Is the Glycemic Index Important?

What is the Glycemic Index (GI)

 

The Glycemic Index is a tool which indicates a carbohydrates effect on blood sugar levels. Food is ranked as being very low, low, medium or high in their GI value.

 

Do you need to worry about the Glycemic Index?

 

It is suggested that the likelihood of developing certain chronic diseases may be avoided by simply choosing whole foods which have a low or very low GI.

Sacks et al. (2014) undertook a study to determine the effect of glycemic index and amount of total dietary carbohydrate on risk factors for cardiovascular disease and diabetes. The researchers conducted randomized crossover-controlled feeding trial, in which 163 overweight prehypertension adults were given 4 complete heart-healthy diets to follow for 5 weeks. The participants completed at least 2 diets.

 

One diet included high carbohydrate foods that are high on the glycemic index. A second diet included high-carbohydrate, low-glycemic food. A third included low-carbohydrate, high-glycemic food. The final include low-carbohydrate, low-glycemic food.

 

What Did the Study Find?

 

The study found that diets with a low glycemic index of dietary carbohydrate, compared with the high glycemic index of dietary carbohydrate, did not result in improvements in insulin sensitivity, lipid levels, or systolic blood pressure.

 

The researchers found that a low GI diet did not increase insulin sensitivity, but instead, it decreased it.

 



Dr Sacks, Professor of Cardiovascular Disease Prevention, Department of Nutrition, Harvard School of Public Health and also Professor of Medicine at Harvard Medical School, suggests it is possible that our bodies can handle foods which vary in glycemic index- even if they are overweight and are already having problems with insulin resistance.

 

The researchers indicate that from the results, a low GI diet may be more beneficial for individuals who are diabetic. However, more research needs to be conducted.

 

What Should You Do?

 

Avoid getting too caught up with the Glycemic Index of foods as it can get complicated.

Therefore, it is not necessarily about following a low GI diet it is more about following a healthy diet.

 

Tips to Manage Insulin Resistance

Insulin resistance can be managed, a common misconception about how to treat insulin resistance is by eliminating carbohydrates, however, while you may think you are treating it, you are not getting to the root cause.

Reduce Fat Intake

Research results suggest that reduce fat intake can help improve insulin sensitivity. A study found that reducing fat consumption from an average of 54 grams per day to an average of 27 grams per day allows your insulin to function properly again and in turn increasing insulin sensitivity.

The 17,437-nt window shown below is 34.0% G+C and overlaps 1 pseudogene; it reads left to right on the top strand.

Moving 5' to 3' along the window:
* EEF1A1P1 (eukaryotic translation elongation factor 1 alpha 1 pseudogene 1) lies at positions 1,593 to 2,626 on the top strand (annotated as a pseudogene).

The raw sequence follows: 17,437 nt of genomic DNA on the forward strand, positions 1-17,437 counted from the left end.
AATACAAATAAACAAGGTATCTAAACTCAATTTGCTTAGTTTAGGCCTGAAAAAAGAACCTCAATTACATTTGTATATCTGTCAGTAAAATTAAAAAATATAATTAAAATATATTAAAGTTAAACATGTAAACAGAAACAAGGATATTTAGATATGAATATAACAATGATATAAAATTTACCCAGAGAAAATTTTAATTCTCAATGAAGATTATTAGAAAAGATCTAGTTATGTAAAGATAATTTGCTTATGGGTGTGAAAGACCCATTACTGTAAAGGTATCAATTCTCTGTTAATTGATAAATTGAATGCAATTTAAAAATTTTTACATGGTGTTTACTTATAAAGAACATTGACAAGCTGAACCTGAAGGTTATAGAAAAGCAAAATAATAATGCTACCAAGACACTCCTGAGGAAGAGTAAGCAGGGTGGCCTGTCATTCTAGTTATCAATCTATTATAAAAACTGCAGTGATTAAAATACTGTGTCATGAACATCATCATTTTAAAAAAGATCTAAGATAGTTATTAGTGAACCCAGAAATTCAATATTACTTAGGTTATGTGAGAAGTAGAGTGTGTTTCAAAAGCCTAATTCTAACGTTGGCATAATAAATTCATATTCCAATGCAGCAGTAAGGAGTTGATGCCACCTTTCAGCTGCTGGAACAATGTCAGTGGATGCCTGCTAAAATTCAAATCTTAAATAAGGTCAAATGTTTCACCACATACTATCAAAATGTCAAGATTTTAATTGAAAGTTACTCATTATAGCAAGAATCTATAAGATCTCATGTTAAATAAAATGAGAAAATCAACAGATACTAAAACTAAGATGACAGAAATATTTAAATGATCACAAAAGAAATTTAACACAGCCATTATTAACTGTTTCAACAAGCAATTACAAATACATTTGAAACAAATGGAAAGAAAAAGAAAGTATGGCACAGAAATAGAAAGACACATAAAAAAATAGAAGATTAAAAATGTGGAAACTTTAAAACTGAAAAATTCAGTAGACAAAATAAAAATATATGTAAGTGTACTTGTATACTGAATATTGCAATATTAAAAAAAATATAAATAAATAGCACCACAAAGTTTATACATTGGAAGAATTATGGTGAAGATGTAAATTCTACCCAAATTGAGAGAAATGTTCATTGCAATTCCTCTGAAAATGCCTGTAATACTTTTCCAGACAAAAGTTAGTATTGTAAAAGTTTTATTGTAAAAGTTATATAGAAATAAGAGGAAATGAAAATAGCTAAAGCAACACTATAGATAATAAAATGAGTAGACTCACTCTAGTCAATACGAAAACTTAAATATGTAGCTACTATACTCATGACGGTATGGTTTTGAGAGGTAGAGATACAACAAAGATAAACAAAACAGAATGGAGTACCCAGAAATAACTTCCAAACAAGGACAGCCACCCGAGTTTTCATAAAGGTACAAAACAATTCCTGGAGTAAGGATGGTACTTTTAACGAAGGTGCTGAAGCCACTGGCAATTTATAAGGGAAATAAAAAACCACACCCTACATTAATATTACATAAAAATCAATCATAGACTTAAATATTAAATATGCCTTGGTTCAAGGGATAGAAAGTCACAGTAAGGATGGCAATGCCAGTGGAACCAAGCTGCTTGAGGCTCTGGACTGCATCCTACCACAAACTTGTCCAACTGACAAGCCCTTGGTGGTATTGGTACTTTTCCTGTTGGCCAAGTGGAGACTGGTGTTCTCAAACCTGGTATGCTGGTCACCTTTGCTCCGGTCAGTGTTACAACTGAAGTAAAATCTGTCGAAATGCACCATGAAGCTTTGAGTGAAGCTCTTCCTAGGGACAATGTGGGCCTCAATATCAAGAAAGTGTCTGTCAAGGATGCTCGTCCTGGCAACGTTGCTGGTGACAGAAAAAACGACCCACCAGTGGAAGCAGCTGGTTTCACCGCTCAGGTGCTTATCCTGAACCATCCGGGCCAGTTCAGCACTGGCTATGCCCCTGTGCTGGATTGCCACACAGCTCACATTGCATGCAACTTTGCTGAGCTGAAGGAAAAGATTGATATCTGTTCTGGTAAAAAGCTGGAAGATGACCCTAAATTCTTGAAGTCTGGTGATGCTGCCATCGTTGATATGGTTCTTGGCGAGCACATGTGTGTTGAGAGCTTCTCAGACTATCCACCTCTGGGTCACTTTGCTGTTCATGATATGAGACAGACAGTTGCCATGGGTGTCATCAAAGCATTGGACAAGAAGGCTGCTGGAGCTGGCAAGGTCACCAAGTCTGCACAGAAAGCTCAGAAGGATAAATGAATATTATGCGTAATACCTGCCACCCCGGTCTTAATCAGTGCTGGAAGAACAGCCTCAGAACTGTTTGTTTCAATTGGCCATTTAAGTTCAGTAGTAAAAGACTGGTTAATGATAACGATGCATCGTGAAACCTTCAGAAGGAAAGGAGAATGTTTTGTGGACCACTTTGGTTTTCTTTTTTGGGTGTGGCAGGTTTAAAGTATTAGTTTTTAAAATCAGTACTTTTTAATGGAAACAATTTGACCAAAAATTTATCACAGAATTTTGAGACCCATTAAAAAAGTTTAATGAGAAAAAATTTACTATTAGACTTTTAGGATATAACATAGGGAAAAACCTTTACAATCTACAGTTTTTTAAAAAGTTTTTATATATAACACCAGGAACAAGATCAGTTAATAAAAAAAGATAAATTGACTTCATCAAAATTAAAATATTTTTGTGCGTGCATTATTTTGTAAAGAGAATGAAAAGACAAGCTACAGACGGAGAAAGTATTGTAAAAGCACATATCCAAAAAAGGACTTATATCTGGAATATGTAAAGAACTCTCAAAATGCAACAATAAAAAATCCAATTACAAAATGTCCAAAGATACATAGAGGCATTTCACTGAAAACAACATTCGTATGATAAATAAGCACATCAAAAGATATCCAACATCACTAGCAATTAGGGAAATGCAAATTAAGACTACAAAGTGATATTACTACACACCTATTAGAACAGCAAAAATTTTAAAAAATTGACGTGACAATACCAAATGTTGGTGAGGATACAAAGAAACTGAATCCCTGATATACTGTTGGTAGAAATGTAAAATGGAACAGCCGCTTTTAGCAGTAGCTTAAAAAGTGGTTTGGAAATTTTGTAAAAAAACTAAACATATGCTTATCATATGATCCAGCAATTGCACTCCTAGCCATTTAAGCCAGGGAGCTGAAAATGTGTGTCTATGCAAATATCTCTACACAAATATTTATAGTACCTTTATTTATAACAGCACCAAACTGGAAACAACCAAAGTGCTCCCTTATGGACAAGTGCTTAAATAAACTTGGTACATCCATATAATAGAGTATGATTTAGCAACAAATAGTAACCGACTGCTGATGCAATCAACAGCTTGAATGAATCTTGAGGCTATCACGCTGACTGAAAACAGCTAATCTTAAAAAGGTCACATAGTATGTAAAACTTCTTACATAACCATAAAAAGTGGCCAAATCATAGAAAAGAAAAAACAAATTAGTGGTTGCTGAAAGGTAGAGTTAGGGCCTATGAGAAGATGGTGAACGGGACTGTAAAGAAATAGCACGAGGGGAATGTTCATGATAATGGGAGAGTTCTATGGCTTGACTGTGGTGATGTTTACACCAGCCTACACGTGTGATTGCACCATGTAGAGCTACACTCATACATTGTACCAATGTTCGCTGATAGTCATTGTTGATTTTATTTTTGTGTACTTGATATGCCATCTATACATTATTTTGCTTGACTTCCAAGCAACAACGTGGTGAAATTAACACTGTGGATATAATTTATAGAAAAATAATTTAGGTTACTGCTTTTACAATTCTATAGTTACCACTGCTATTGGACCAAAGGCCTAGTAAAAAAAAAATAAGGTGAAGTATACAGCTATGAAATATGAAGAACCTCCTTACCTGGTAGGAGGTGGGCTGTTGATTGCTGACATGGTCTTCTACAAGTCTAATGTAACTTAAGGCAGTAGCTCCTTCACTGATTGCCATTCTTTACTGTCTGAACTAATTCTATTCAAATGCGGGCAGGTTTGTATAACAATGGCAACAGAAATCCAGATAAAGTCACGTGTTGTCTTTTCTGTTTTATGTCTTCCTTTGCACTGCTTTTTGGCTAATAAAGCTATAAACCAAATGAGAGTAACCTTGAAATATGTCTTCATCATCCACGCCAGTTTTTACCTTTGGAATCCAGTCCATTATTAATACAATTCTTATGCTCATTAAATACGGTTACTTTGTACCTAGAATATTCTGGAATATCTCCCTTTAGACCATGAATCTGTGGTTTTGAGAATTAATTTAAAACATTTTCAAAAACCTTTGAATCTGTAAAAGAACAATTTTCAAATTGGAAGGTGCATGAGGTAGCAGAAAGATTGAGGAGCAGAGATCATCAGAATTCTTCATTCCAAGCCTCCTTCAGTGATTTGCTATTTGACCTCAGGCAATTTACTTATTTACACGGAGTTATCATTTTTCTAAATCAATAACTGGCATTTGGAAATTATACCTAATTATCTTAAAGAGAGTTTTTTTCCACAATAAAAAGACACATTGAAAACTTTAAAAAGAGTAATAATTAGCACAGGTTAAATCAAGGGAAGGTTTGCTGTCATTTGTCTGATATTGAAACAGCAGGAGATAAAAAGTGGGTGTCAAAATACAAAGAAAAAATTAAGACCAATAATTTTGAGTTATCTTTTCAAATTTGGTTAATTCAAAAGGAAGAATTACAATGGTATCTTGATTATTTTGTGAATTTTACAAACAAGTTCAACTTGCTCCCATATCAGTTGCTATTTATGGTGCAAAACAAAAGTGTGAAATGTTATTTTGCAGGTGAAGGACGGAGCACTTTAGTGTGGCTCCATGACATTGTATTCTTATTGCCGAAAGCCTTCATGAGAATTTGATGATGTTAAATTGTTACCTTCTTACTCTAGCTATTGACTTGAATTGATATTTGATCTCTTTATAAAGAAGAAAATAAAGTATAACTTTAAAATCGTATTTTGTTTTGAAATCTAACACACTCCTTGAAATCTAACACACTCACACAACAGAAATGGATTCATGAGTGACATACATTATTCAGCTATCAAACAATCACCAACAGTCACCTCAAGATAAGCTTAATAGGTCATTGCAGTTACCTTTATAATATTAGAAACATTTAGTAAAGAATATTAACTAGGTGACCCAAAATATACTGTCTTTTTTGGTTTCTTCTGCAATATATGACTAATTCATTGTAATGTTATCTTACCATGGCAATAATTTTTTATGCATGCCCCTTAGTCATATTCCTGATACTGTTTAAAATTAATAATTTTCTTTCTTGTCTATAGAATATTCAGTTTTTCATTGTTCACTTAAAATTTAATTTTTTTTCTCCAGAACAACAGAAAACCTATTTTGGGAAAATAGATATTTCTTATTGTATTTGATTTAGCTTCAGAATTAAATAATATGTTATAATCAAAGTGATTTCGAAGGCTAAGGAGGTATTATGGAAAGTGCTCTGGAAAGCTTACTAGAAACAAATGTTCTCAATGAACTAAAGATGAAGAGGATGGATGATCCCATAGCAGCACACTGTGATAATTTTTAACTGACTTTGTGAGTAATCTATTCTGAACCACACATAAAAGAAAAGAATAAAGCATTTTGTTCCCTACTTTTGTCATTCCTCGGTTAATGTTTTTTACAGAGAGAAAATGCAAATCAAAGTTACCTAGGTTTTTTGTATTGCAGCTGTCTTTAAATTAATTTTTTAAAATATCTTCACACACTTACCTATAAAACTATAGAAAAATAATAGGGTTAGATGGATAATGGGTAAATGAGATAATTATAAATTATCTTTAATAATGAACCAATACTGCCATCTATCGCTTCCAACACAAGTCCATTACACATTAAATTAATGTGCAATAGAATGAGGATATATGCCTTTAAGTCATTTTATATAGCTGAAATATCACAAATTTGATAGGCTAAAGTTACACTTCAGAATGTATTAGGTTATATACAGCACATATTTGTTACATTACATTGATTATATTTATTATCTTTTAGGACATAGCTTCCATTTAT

Exercise

Studies have found that while all forms of exercise can increase insulin sensitivity, resistance training can provide even more benefits as a result of the increase in lean tissue, in turn increasing your overall demand for energy. Researchers have found that each 10% increase in muscle was associated with an 11% relative reduction in insulin resistance (1).

 

A further study, which looked at weight loss in female patients with obesity, found muscle mass can improve insulin resistance (3).

 

The results have now created a shift in what many clinicians used to advise their patients, lose weight. While weight loss remains a crucial factor for improving metabolic health such as managing insulin resistance, research is now suggesting fitness and muscle building is another option.

Weight Loss

Studies show that losing weight can help insulin resistance. A study found that losing weight with or without exercise significantly improved insulin resistance. Weight loss does not have to be achieved through low-calorie dieting. Instead, it can be done through simply eating better. Opt for a whole food diet, plant-based foods and minimal animal products.

Supplements

Magnesium

Magnesium deficiency can lead to diabetes. A high sugar diet depletes your body of magnesium, this is because for sugar to be processed the body requires a lot of it and if you do not add any magnesium back into your body either through magnesium rich food or supplementation, you will become deficient.

Cinnamon

A study found that cinnamon and components of cinnamon offer many benefits in relation to factors associated with metabolic syndrome, including insulin sensitivity, glucose, lipids, antioxidants, inflammation, blood pressure, and body weight.

 

Turmeric

The active component curcumin found in turmeric is believed to be the source which holds all the benefits. A 2013 review of studies suggests that curcumin can decrease the level of glucose in the blood.

 

Sources

Sacks, FM., Carey, VJ.,  Anderson, CAM. (2014). Effects of High vs Low Glycemic Index of Dietary Carbohydrate on Cardiovascular Disease Risk Factors and Insulin Sensitivity. JAMA. 312(23): 2531–2541. Available from: https://www.ncbi.nlm.nih.gov/pmc/articles/PMC4370345/

 

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